X-ray scatter experiments indicated that calcium hydroxyapatite (HAP) was the primary crystallographic phase (70–100 wt %) found in microcalcifications from both control and case groups. Additional Bragg maxima within diffractograms were consistent with the presence of the mineral whitlockite (WH), a secondary phase observed within both groups. There was no evidence of any other crystalline phases. Whole pattern fitting refinement and individual peak analysis were performed to parameterise the diffractograms and characterise the phases with respect to crystallographic features.

The HAP was refined in a P63/m space group and both resulting ‘a’ and ‘c’ lattice parameters values were contracted compared to those for stoichiometric HAP by 0.044 Å and 0.016 Å respectively (Fig. 2a,b). Further the ‘c’ axis length was significantly reduced (p = 0.0434) in the control group (6.8649 Å, 95% CI [6.8647 Å, 6.8652 Å]) compared to the case group (6.8664 Å, 95% CI [6.8662 Å, 6.8667 Å]), while no significant difference was noted in the ‘a’ axis.

Figure 2
figure 2

Box plots for HAP parameters determined by XRD. (a) ‘a’ axis lattice parameter, (b) ‘c’ axis lattice parameter, (c) CL for 030, (d) CL for < 00ℓ > . n = 179 and 174 for control and case respectively, *p < 0.05, **p < 0.01.

The HAP phase was also characterised by its average coherence length (CL, also domain size) that was evaluated in different crystallographic directions; < 0k0 > and < 00ℓ > , using the 030, 002 and 004 Bragg maxima respectively, with an average of 002 and 004 CL calculated for < 00ℓ > . CL was not found to significantly differ between the control and case groups in < 00ℓ > , although it was 32% greater in case group (20.30 nm, 95% CI [20.21 nm, 20.39 nm]) than the control group (15.33 nm, 95% CI [15.25 nm, 15.41 nm]) for < 0k0 > (p = 0.0012) (Fig. 2c,d). Further, CL in 202 and 310 were noted to differ significantly between the two groups (p = 0.00512 and p = 0.0459 respectively). In both cases, CL was found to be higher in the case group microcalcifications (12.20 nm, 95% CI [12.14 nm, 12.26 nm]) for 202 and 27.02 nm, 95% CI [26.93 nm, 27.11 nm] for 310) compared to the control group (11.39 nm, 95% CI [11.35 nm, 11.44 nm]) for 202 and 25.31 nm, 95% CI [25.21 nm, 25.42 nm] for 310).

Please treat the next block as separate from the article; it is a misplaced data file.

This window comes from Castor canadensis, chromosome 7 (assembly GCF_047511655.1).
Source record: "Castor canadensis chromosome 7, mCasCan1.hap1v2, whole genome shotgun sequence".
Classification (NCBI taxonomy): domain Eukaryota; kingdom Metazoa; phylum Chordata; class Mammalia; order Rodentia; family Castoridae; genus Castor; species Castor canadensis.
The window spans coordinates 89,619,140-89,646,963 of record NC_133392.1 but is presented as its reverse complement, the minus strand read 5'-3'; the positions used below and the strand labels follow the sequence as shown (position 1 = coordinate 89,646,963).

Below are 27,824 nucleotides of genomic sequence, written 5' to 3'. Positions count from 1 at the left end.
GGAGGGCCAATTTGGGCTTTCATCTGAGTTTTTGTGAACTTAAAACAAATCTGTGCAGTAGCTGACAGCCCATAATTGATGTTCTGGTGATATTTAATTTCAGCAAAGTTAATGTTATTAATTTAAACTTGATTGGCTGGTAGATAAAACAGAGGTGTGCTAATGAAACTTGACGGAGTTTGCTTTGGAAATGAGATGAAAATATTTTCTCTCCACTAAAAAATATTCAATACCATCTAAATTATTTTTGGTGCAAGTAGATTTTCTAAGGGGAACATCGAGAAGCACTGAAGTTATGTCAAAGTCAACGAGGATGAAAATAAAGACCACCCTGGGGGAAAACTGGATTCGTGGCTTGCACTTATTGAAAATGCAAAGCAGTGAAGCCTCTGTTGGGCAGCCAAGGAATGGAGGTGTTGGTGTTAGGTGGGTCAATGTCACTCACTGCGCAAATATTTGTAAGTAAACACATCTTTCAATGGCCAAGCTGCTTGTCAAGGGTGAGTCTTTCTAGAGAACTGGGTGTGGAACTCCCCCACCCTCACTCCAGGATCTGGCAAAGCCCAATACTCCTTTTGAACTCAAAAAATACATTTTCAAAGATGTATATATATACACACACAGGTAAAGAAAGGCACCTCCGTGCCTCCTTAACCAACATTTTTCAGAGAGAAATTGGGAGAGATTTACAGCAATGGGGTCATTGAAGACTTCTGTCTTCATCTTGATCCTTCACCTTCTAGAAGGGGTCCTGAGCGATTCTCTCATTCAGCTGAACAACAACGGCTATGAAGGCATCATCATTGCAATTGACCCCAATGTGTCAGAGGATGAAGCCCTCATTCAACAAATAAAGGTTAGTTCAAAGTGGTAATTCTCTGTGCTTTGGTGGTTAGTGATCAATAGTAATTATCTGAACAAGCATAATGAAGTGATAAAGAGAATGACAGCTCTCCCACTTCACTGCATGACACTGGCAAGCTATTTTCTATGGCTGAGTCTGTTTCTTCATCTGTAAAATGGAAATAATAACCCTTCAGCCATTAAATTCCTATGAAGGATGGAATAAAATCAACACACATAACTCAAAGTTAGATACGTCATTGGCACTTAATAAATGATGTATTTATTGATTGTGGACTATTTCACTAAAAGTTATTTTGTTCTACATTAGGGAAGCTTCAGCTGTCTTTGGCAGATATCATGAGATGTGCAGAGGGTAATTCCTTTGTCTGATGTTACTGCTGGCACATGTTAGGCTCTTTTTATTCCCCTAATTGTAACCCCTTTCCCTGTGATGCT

Whole pattern analysis also enabled estimations of the relative weight percentage of WH. This was found to be significantly lower (p = 0.0237) in the case group (8.61%, 95% CI [8.53%, 8.69%]) compared to the control group (9.78%, 95% CI [9.68%, 9.87%], Fig. 3a). Crystallographic parameters of WH were also explored, with both the ‘a’ and ‘c’ axes found to be significantly different between the two groups (p = 0.00194 and 0.0127 respectively). The ‘a’ axis was found to be greater (10.3125 Å, 95% CI [10.3121 Å, 10.3129 Å]) and the ‘c’ axis foreshortened (37.3337 Å, 95% CI [37.3316 Å, 37.3358 Å]) in the case group compared to the control group (10.3046 Å, 95% CI [10.3043 Å, 10.3049 Å] and 37.3885 Å, 95% CI [37.3861 Å, 37.3909 Å] for ‘a’ and ‘c’ respectively, Fig. 3b,c).

Figure 3
figure 3

Box plots for WH parameters determined by XRD. (a) Whitlockite wt %, (b) ‘a’ axis lattice parameter, (c) ‘c’ axis lattice parameter, (d) CL for 220, (e) CL for 1010. n = 179 and 174 for control and case respectively, *p < 0.05, **p < 0.01.